Assisted death is an umbrella term for a death that requires an intentional act or omission on the part of a second person. There are five categories of assisted death.
Withholding of potentially life-sustaining treatment is the failure to start treatment that has the potential to sustain the life of a person (for example, not providing cardiopulmonary resuscitation to a person having a heart attack).
Withdrawal of potentially life-sustaining treatment is the stopping of treatment that has the potential to sustain the life of a person (for example, removing a feeding tube from a person in a persistent vegetative state).
Potentially life-shortening symptom relief is pain- or suffering-control medication given in amounts that may but are not certain to shorten a person’s life (for example, ever-increasing levels of morphine necessary to control an individual’s pain from terminal cancer where the morphine is known to potentially depress respiration even to the point of causing death, but it is not known precisely how much is too much as the levels are slowly increased).
Assisted suicide is the act of intentionally killing oneself with the assistance (i.e., the provision of knowledge or means) of another (for example, a person is bedridden with ALS, also known as Lou Gehrig’s disease, and her sister brings her a lethal dose of a barbiturate ground up in a glass of orange juice, and the bedridden person drinks it through a straw).
Euthanasia is an act undertaken by one person with the motive of relieving another person’s suffering and the knowledge that the act will end the life of that person (for example, a person is bedridden with ALS and her physician gives her a lethal injection of potassium chloride).
It has been widely accepted for some time that the withholding and withdrawal of potentially life-sustaining treatment are both legally and ethically acceptable. Indeed, courts, legislatures, and professional health-care bodies have recognized that patients have a right to refuse treatment and that free and informed refusals made by competent individuals (or substitute decision makers on behalf of individuals) should be respected. However, two areas of significant tension remain. First, there is debate about whether artificial hydration and nutrition are different from other forms of treatment (e.g., cardiopulmonary resuscitation) and therefore should be treated differently. Second, there is debate about whether health-care professionals have the authority to unilaterally withhold or withdraw potentially life-sustaining treatment—for example, where the family of a patient in a persistent vegetative state believes that ongoing treatment is what the patient would have wanted or is in the patient’s best interests, while the health-care team claims that the treatment would be “futile.” Can the health-care team proceed against the family’s wishes and stop treatment? This is a question that has not yet been settled in either law or in ethics.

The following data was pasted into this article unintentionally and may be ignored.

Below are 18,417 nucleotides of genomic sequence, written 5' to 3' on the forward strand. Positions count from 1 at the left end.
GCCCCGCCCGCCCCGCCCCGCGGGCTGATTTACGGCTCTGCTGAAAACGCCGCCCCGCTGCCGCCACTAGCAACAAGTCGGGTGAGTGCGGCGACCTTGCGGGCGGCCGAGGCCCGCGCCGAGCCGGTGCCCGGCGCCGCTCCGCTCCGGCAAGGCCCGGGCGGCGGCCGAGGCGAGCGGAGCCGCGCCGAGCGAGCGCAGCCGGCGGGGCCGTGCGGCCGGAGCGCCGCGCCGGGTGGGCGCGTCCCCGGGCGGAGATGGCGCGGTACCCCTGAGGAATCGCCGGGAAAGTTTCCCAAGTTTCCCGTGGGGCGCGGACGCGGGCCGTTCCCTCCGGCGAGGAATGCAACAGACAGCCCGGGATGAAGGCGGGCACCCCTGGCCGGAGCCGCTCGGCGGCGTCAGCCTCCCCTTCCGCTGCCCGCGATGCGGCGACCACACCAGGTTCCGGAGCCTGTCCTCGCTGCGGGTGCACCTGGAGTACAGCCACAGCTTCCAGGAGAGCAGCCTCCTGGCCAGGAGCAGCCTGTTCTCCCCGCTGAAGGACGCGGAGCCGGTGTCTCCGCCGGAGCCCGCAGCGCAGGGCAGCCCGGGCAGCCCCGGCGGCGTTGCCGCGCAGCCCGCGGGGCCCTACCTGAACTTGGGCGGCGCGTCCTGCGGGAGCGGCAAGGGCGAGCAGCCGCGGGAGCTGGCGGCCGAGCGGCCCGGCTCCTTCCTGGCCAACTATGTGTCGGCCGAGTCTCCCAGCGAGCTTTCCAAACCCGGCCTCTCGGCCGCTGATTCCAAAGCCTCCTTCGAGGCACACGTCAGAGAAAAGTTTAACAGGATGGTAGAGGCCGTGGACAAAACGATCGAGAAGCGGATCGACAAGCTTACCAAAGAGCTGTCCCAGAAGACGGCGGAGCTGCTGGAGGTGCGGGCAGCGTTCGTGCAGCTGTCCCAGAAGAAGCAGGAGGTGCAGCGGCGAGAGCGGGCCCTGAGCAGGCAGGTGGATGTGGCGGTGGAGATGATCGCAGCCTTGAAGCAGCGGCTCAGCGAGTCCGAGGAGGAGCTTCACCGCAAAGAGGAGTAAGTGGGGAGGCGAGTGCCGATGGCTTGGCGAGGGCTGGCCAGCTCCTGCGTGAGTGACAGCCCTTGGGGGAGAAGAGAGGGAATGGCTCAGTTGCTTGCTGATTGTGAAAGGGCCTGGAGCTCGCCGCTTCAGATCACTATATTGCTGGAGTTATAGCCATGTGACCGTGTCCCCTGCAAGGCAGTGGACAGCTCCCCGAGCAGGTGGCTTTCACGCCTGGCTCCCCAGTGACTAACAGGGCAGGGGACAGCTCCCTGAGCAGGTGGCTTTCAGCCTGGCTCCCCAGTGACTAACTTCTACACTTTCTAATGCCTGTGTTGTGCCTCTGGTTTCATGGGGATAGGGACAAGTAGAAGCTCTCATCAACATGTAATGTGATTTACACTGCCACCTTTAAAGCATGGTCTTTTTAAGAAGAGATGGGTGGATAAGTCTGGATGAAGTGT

It has also been widely accepted that the provision of potentially life-shortening symptom relief can be appropriate end-of-life care. However, there is still a great deal of uncertainty at the margins. That is, how much medication is too much? When does symptom relief shade into euthanasia? Are there limits on when such symptom relief is appropriate? For example, does a patient need to be terminally ill or could potentially life-shortening symptom relief be provided to someone with a chronic illness? There is also growing controversy over the practice of total or terminal sedation (sedation to the point of unconsciousness). The practice is controversial largely because it creates a physical dependence on artificial hydration and nutrition, which can then be withheld, leading to certain death.
Both assisted suicide and euthanasia are clearly illegal in the United States (with the notable exception of Oregon, which has legalized physician-assisted suicide). Many books and articles have been written about the legal and ethical arguments for and against decriminalization of euthanasia and assisted suicide. Opponents frequently emphasize beliefs about the sanctity of life, dignity, and slippery slopes. Proponents frequently emphasize beliefs about autonomy and dignity and reject slippery-slope arguments. A sharp divide can be found on the issue of whether there is a valid moral distinction between the withholding and withdrawal of potentially life-sustaining treatment, and the provision of potentially life-shortening symptom relief on the one hand and euthanasia and assisted suicide on the other. Public opinion is certainly split but, with consistency over a significant period of time, a strong majority of Americans support both euthanasia and assisted suicide.
SEE ALSO Death and Dying; Euthanasia and Assisted Suicide; Murder
Dworkin, Gerald, R. G. Frey, and Sissela Bok. 2004. Euthanasia and Physician-Assisted Suicide (For and Against ). Cambridge, MA: Cambridge University Press.
Oregon Department of Human Services. 2006. Eighth Annual Report on Oregon’s Death with Dignity Act. Portland, OR: Office of Disease Prevention and Epidemiology. http://www.oregon.gov/dhs/ph/pas/docs/year8.pdf.
Rubin, Susan. 1998. When Doctors Say No: The Battleground of Medical Futility. Bloomington: Indiana University Press.